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But before anything else, since we are reviewing a flick directed by Zack Snyder, let us take the time to send our prayers to him and his family, which was a coincidence since I was already working on this by the time the news reached me. We just received word yesterday that Snyder lost his daughter, Autumn, last March, and has since stepped down as director for the upcoming Justice League movie, having The Avengers director Joss Whedon take over post-production. In addition, other bits and pieces of tragic news have been flooding my Facebook feed, including the bombing in Manchester, and Syria, and the chaos that is happening in our country, The Philippines, at this moment, specifically in Marawi City. We also just lost legendary James Bond actor Roger Moore at the age of eighty-nine last night. Our hearts and thoughts go out to all the families affected, and may you find hope, wherever you are.

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What is the movie about?

It is the nineteen-eighties, and in an alternate world full of non-superpowered heroes, and one who does, the threat of a nuclear apocalypse is extremely imminent. Their heydays are behind them, after a law is passed. The heroes no longer fight crime, and they now live the remainders of their lives as average, everyday citizens, but that does not mean they should, not at a time like this.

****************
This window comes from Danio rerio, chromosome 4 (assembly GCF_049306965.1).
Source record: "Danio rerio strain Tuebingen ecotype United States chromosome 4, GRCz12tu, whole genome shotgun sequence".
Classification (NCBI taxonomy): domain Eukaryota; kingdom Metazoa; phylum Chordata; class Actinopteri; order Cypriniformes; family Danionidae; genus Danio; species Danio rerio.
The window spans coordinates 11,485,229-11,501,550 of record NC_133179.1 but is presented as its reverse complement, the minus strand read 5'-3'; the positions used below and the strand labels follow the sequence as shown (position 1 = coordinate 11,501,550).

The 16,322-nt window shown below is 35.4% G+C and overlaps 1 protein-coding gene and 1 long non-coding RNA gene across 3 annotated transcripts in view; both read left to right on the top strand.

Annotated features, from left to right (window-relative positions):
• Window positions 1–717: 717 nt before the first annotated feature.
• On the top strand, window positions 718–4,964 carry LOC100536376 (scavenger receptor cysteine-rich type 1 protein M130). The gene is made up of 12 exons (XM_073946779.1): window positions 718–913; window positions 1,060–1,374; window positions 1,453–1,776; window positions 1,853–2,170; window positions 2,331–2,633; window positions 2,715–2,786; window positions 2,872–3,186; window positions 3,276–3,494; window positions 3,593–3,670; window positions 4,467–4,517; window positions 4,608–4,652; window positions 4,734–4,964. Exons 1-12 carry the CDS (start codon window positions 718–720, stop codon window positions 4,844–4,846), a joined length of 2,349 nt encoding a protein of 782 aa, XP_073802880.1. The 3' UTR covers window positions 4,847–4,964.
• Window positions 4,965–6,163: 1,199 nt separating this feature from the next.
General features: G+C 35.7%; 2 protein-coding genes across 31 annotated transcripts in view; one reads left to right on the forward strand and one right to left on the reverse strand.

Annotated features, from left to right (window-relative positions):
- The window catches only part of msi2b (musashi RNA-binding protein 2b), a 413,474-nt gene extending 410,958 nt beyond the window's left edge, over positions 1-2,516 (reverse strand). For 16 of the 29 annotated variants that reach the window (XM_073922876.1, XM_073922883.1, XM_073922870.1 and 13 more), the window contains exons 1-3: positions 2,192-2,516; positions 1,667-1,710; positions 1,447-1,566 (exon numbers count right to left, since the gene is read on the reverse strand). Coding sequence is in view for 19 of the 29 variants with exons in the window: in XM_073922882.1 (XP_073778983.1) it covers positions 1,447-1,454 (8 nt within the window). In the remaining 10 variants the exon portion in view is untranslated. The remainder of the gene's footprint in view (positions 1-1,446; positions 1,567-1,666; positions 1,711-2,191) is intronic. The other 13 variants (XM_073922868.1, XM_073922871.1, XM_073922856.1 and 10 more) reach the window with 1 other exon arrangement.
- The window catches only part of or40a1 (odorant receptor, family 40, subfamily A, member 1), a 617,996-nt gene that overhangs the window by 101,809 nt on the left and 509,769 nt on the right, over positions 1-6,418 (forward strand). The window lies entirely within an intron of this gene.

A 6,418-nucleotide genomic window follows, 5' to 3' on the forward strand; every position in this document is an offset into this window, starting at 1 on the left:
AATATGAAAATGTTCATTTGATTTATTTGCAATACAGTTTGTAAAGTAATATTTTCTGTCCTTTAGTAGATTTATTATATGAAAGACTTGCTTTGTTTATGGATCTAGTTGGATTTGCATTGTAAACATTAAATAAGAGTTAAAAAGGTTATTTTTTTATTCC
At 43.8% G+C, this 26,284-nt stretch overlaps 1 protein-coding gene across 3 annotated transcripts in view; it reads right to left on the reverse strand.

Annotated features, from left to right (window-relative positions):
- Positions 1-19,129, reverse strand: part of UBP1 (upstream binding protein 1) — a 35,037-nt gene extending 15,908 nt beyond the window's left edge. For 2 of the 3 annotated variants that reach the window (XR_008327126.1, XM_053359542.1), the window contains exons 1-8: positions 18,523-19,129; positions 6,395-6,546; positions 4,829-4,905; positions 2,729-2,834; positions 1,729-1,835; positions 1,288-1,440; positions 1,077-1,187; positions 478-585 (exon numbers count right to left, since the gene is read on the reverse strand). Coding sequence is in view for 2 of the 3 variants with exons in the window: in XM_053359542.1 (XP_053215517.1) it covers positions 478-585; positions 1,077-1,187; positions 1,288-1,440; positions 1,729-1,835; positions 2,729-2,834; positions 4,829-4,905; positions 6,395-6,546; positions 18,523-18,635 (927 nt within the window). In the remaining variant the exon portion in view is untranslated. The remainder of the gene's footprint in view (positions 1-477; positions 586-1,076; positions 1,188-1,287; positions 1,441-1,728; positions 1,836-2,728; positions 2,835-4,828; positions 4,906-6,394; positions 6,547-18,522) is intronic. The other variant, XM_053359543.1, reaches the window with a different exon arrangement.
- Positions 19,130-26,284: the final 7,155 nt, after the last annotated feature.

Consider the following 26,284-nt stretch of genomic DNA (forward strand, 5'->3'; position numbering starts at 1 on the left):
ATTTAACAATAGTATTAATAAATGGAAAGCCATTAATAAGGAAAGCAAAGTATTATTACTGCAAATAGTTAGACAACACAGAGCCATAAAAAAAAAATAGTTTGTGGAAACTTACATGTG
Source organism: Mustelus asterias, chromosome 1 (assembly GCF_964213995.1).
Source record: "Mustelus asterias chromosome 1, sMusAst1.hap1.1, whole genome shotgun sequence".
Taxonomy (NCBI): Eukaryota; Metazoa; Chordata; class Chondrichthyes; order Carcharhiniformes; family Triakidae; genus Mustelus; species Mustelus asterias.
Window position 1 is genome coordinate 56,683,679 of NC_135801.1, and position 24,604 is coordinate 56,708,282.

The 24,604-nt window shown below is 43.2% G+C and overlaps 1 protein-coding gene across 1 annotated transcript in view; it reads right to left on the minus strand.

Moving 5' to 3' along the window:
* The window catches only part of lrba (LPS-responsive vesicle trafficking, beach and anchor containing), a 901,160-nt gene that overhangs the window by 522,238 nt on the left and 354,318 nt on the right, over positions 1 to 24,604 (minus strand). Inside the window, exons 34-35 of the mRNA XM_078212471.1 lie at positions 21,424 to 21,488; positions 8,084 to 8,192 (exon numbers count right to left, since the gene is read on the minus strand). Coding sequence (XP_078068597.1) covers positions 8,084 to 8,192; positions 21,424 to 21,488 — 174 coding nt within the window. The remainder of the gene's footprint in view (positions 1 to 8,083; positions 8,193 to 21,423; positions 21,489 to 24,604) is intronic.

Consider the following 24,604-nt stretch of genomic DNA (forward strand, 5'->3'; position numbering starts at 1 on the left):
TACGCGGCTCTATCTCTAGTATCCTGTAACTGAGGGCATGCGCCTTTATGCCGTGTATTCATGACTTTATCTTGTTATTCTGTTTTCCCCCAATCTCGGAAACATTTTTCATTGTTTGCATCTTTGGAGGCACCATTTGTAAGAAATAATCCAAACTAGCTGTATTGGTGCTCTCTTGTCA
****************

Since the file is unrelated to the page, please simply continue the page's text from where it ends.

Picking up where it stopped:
October 12th 1985. Tonight, a comedian, or more specifically the infamous Edward Blake, The Comedian, played by Morgan (The Walking Dead), died in New York, and in the words of violent masked vigilante Rorschach, played by Haley, "Somebody knows why ... somebody knows".

To solve this murder mystery, Rorschach seeks information from his former partner-in-crime-fighting, the second Nite Owl, played by Wilson (Both Haley and Wilson appeared in Little Children), godlike government asset Doctor Manhattan, played by Crudup (Alien: Covenant), the second Silk Spectre, played by Åkerman (The Heartbreak Kid), daughter of the original, played by Gugino (Sin City), and high-profile corporate head Ozymandias, played by Goode (The Imitation Game). "Who watches the Watchmen?"

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What we think of the movie?

Acting = (5/5)

I have no words exactly to describe the excellence of the cast's performance. I cannot think of anything wrong about their performances. They are just awesome in their roles. Okay fine, it has been a long time since I have actually watched the movie in my DVD, and yes, I just skim through online notes for me to recall certain parts of the movie (I mean, hey, I have the attention span of an adolescent male who indulges in things that does not feel like chores), but during my second viewing way back when, the flick caught me spellbound.